For members


French word of the Day: Tanguy

If you hear somebody referred to as Tanguy, even though that’s not their name, it’s probably a reference to a popular French film.

French word of the Day: Tanguy
Photo: Annie Spratt/Unsplash/Nicolas Raymond

Why do I need to know Tanguy?

Because you will impress acquaintances with your knowledge of French popular culture

What does it mean?

A ‘Tanguy’ is somebody (usually a man) who lives with his parents long into adulthood.

The term originated with the 2001 film Tanguy, directed by Étienne Chatiliez. The title character, played by Éric Berger, is a brilliant and affable PhD student, who can’t bring himself to leave the comfort and luxury of the family home even at the age of 28, much to the chagrin of his exasperated parents.

Like ‘Romeo and Juliet’ in English, ‘Tanguy’ has taken on a life of its own, and is now used to describe any adult who is still living at home well into their late twenties or early thirties. This applies whether it’s a conscious choice, or a result of financial constraints, even though the original Tanguy had no real barriers to flying the nest.

While it’s not necessarily an insult, you should be careful when using it because people might take offence at the implication that they are a bit of a mummy’s boy.

Of course, in times of financial crisis, it is more common for people to move out at an older age, or to return home after their studies. In April 2020, Le Figaro published an article headlined Coronavirus: Le retour à la maison de la génération Tanguy (Coronavirus: The return home of the Tanguy generation).

Although its original meaning was people who never left the parental home, rather than people who moved out and then moved back.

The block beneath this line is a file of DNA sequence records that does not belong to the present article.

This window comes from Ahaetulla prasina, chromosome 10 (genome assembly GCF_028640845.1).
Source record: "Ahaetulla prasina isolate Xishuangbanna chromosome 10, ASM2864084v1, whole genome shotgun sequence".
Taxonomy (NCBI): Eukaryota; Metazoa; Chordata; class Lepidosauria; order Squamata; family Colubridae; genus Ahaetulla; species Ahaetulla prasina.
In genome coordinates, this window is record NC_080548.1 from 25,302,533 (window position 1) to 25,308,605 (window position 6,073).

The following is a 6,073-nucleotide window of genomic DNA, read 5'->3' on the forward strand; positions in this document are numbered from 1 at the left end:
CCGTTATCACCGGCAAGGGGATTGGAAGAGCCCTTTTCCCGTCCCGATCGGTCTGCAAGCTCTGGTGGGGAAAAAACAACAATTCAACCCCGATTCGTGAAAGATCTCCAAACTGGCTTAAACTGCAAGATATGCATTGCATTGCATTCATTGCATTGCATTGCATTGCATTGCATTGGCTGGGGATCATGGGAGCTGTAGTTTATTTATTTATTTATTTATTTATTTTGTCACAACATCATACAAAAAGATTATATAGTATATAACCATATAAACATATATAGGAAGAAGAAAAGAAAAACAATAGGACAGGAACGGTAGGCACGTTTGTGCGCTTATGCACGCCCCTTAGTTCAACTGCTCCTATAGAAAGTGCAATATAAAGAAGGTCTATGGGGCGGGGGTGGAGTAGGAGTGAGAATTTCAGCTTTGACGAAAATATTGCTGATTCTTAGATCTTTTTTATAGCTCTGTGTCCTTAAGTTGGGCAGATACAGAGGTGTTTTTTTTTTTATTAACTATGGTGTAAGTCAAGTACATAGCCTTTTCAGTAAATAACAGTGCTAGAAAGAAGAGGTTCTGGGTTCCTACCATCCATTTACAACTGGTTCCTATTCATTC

Don’t confuse it with

Colonel Rol-Tanguy was a prominent figure in the French Resistance during World War II who masterminded the liberation of Paris. He has several monuments in the capital including a street named after him and, as far as we know, did not live with his parents during adulthood. You can find more about him here.

Use it like this

Il a quarante ans et il habite toujours chez ses parents. C’est un vrai Tanguy. – He’s forty and still lives with his parents. He’s a real kiddult.

Il est grand temps que je déménage, je ne veux pas devenir un Tanguy. – I really need to move out, I don’t want to become one of those grown men still living with their parents.

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For members


French Expression of the Day: Mettre le holà

This might look like a mix of Spanish and French, but it is definitely not Franish.

French Expression of the Day: Mettre le holà

Why do I need to know mettre le holà?

Because you might need to do this if your friends go from laughing with you to laughing at you. 

What does it mean?

Mettre le holà – pronounced meh-truh luh oh-la – literally means to put the ‘holà’ on something. You might be thinking this must be some clever mix of Spanish and French, but ‘holà’ actually has nothing to do with the Spanish greeting. 

This expression is a way to say that’s enough – or to ‘put the brakes on something.’

If a situation appears to be agitated, and you feel the need to intervene in order to help calm things down, then this might be the expression you would use. Another way of saying it in English might be to ‘put the kibosh on it.’

While the origins of ‘kibosh’ appear to be unknown, ‘holà’ goes back to the 14th century in France. Back then, people would shout “Ho! Qui va là?” (Oh, who goes there?) as an interjection to call someone out or challenge them. 

Over time this transformed into the simple holà, which you might hear on the streets, particularly if you engage in some risky jaywalking. 

A French synonym for this expression is ‘freiner’ – which literally means ‘to break’ or ‘put the brakes on,’ and can be used figuratively as well as literally. 

Use it like this

Tu aurais dû mettre le holà tout de suite. Cette conversation a duré bien trop longtemps, et il était si offensif. – You should have put a stop to that immediately. That conversation went on for too long, and he was so offensive. 

J’ai essayé de mettre le holà à la blague sur ma mère, mais ils étaient sans pitié. – I tried to put a stop to the joke about my mother, but they were merciless.